The appellant filed an appellant’s brief and the respondent filed a respondent’s brief. A number of issues for determination were set down in the brief of each of the parties. I stated above that, in my view, there was only one main or fundamental issue to be determined by this court. There were five reliefs claimed by the respondent. According to the court below, four of the reliefs had been determined by the learned trial judge and there was no appeal against the determination of the learned trial Judge in respect of each of the four reliefs.
The court below, in this connection, stated, inter alia, as follows:- To clarify what I have said above, it is necessary to emphasise that the appellant had not appealed against the orders made in October, 1984. In other words, there is no appeal about the partitioning of the property between the appellant and the respondent. There is no appeal about the injunction granted in favour of the respondent preventing the appellant from interfering with respondent’s possession of part of the premises. There is no appeal against the order for filing of an account and there is no appeal about payment over all sums of money to the respondent.”
Indeed, none of the issues set down for determination in the briefs filed by the parties had anything to do with the four reliefs mentioned in the statement of the court below quoted above. Apart from the question raised under the main issue which I set out hereunder, all the other issues set down in the briefs filed by the parties were, in my view, secondary issues.
Wherever possible efforts should be made by learned counsel to avoid formulation of secondary issues because invariably they obscure the main or real issues requiring determination. See Din v. African Newspapers of Nigeria Ltd. (1990) 3 NWLR (Pt. 139) 392. The main issue for determination in this appeal is, therefore, as follows:- Whether the children of a person, who does not survive his parent that has died intestate, are entitled, under Yoruba customary law, to share the property of their father’s parent with the surviving children of their father’s parent.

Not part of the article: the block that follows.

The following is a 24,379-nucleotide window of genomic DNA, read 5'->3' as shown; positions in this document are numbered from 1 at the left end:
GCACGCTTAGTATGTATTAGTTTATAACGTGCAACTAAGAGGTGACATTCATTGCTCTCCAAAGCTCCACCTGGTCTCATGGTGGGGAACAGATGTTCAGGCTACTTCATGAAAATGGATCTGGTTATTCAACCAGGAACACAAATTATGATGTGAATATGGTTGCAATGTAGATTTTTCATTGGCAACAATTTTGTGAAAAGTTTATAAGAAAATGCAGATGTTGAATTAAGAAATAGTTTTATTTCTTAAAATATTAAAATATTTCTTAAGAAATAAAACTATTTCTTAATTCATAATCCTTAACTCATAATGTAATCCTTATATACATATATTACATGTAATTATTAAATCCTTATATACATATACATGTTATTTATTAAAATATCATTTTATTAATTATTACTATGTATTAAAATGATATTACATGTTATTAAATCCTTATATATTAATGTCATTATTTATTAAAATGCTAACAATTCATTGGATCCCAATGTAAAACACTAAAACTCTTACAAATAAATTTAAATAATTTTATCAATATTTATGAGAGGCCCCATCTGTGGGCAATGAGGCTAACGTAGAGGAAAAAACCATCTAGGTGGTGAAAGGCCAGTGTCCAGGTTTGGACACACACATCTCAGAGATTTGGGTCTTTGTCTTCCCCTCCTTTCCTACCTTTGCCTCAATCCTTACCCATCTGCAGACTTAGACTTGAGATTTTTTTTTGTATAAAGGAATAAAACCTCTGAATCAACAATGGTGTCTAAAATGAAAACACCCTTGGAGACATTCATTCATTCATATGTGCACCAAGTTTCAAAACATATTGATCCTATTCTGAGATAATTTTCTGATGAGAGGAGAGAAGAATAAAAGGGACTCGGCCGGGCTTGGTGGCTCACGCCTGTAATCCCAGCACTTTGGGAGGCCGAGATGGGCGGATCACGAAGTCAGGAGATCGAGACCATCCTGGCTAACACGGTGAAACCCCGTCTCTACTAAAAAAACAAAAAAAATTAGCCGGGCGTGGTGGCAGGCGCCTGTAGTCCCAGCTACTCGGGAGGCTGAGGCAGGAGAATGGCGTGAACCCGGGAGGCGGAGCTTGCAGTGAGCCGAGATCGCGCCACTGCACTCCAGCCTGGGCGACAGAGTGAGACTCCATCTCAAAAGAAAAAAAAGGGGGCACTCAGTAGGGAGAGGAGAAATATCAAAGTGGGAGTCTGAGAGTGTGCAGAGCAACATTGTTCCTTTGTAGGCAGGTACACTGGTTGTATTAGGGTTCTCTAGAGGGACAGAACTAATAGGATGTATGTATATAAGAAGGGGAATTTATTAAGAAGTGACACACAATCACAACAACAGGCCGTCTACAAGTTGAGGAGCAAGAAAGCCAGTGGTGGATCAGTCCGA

The onus is on a party who relies on a custom to plead and establish it by evidence as it is a question of fact. See Kimdey v. Military Governor, Gongola State (1988) 2 NWLR (Pt.77) 445. It can be judicially noticed if it has been so often proved, pronounced and acted upon by court of superior or co-ordinate jurisdiction in the same area to such an extent that it can be said that it has acquired notoriety. See Romaine v. Romaine , (1992) 4 NWLR (Pt.238) 650.
There is, however, an authority for the proposition that, contrary to the contention of the learned counsel for the appellant, a customary law can be judicially noticed on the basis of a single decision of a court of superior jurisdiction. See Olagbemiro v. Ajagungbade III (1990) 3 NWLR (Pt.136) 37. The onus was, therefore, on the respondent to lead evidence to support the Yoruba customary law on which she relied. What really happened was that the respondent led evidence that, in the circumstance, under Yoruba customary law, she could step into the shoes of her late father who did not survive Madam Awape and share her (Madam Awape’s) property with the appellant. The appellant too led evidence that under Yoruba customary law, he alone in the circumstances was entitled to inherit Madam Awape’s property.
The learned trial judge after evaluation of the evidence came to the conclusion that the evidence led by each of the parties, on the point, was unreliable and he reject it. He then went on to state, inter alia , as follows: “From decided cases, it is settled that when a Yoruba man dies intestate, the property of which he dies possessed devolved as family property on his children where a deceased Yoruba person dies leaving an only son, the property devolves on that only son, not as family property but absolutely.”